Turkey's extraordinary ecosystem and habitat diversity has produced considerable species diversity. Anatolia is the homeland of many plants that have been cultivated for food since the advent of agriculture, and the wild ancestors of many plants that now provide staples for mankind still grow in Turkey. The diversity of Turkey's fauna is even greater than that of its flora. The number of animal species throughout Europe as a whole is about 60,000; in Turkey there are over 80,000 (over 100,000 counting subspecies)
The coastal areas of Turkey bordering the Aegean Sea and the Mediterranean Sea have a temperate Mediterranean climate, with hot, dry summers and mild to cool, wet winters. The coastal areas bordering the Black Sea have a temperate Oceanic climate with warm, wet summers and cool to cold, wet winters. The Turkish Black Sea coast receives the greatest amount of precipitation and is the only region of Turkey that receives high precipitation throughout the year. The eastern part of that coast averages 2,200 millimetres (87 in) annually which is the highest precipitation in the country.
Levent No 193 Binasi, Buyukdere cad. No 193 K.2
The business centre in Levent is located in the famous No 193 building, which the heart of the prime business district of Istanbul. This prestigious district is surrounded by the finest shopping malls, luxury residence and business towers, a variety of restaurants, gyms and leisure facilities as well as a number of business class &amp; luxury hotels. No 193 is a AAA-grade building, within comfortable, safe walking distance of all of the surrounding facilities. It is 35-45 minutes drive to Ataturk International Airport. The business centre is located on the 2nd floor brings to the building first class ready-to-use offices, high-speed secure internet access, fully furnished and equipped meeting and interview rooms, expertly supported by a multilingual team of on-site professionals. The space is worth 976 dollars (CAD)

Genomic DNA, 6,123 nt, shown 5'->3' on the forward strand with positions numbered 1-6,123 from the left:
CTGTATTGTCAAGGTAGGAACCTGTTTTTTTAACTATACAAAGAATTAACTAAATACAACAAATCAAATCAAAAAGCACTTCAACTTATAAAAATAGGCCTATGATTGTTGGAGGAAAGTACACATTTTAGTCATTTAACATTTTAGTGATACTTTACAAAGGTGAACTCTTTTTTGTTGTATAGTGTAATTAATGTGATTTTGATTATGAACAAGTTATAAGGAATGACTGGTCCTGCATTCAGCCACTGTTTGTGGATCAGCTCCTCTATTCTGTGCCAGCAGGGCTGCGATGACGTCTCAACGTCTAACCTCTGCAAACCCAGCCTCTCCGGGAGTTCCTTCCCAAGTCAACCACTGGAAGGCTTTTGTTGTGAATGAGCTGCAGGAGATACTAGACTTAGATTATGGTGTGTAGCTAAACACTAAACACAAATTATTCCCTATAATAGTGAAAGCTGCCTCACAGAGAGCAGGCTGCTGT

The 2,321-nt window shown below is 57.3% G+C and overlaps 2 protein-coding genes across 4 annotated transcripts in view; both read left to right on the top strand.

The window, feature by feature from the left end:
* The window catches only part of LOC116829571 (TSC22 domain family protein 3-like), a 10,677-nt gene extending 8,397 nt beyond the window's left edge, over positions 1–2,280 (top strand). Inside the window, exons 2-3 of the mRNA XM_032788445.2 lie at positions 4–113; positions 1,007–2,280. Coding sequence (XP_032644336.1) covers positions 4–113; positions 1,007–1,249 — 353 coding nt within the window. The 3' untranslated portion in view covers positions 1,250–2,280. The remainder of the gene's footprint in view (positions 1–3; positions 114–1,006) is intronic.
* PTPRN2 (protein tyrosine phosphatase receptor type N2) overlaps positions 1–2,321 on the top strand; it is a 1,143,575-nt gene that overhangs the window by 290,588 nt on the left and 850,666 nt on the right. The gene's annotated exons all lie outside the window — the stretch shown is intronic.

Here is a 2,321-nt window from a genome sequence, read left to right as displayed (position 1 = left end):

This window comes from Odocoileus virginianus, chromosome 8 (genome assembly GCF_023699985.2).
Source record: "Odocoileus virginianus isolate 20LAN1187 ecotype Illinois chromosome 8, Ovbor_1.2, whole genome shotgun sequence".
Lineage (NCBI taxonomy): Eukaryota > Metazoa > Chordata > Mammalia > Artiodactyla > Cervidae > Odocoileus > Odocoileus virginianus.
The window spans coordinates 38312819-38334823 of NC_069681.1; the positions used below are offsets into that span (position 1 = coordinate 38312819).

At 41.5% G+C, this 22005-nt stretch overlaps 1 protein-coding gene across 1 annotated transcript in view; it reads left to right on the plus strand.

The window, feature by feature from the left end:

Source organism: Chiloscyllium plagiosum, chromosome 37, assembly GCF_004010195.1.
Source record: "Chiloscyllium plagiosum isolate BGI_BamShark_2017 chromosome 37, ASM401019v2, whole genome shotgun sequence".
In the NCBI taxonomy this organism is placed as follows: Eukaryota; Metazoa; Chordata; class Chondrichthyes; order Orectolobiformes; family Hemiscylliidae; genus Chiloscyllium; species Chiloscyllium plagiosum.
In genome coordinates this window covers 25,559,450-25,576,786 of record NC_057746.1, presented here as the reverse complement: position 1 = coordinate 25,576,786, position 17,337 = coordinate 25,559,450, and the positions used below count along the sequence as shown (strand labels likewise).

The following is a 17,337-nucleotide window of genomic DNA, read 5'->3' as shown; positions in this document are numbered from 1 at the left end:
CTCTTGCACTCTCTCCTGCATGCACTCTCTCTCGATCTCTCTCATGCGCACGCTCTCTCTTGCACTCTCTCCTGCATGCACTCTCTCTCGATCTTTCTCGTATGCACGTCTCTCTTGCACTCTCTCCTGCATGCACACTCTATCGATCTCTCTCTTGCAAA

1.Levent Plaza, Buyukdere Av. Ni: 173/A Floor 7, Levent
The 1 Levent Plaza business centre occupies an elegant, imposing 14-floor modern tower on the European side of Istanbul, situated among consulates and multinationals. Located in the district are the headquarters of many Turkish banks, investment companies and other businesses and local bases of global giants. Neighbours include organisations specialising in a wide range of sectors such as finance, law, pharmaceuticals, publishing, recruitment and training. Istanbul is a maritime hub, making it a great location for companies involved in import/export as it operates a thriving container port connected to the railway network. Bulk carriers of iron ore, oil, grain, liquid natural gas and coal are exported from here, along with food and drink, textiles, rubber, chemicals, electronics, glass, machinery, automobiles and trucks. The business centre is close to the MetroCity, Kanyon retail centre, and Istanbul Atatürk Airport, 20km west of the city, is easily accessed by taxi or express bus. 837 (CAD) dollars per month is the rent fee.
EGS Business Park , B1 Blok No: 1.57 Yesilkoy
Prestigious address and buildings. Important and advantageous locations.
The staff are all ready office services without charge.
Yatırımsız, luxury ready-to fully-equipped offices to work immediately.
Electricity, heating, cooling, internet, parking, security, do not go to.
The legal address of the company’s possession.
Modern software, mail, courier, telephone, fax tracking.
Financial advisor, auditor, lawyer, technical staff side.
Duration of the contract, flexible office and meeting rooms are paid to use it.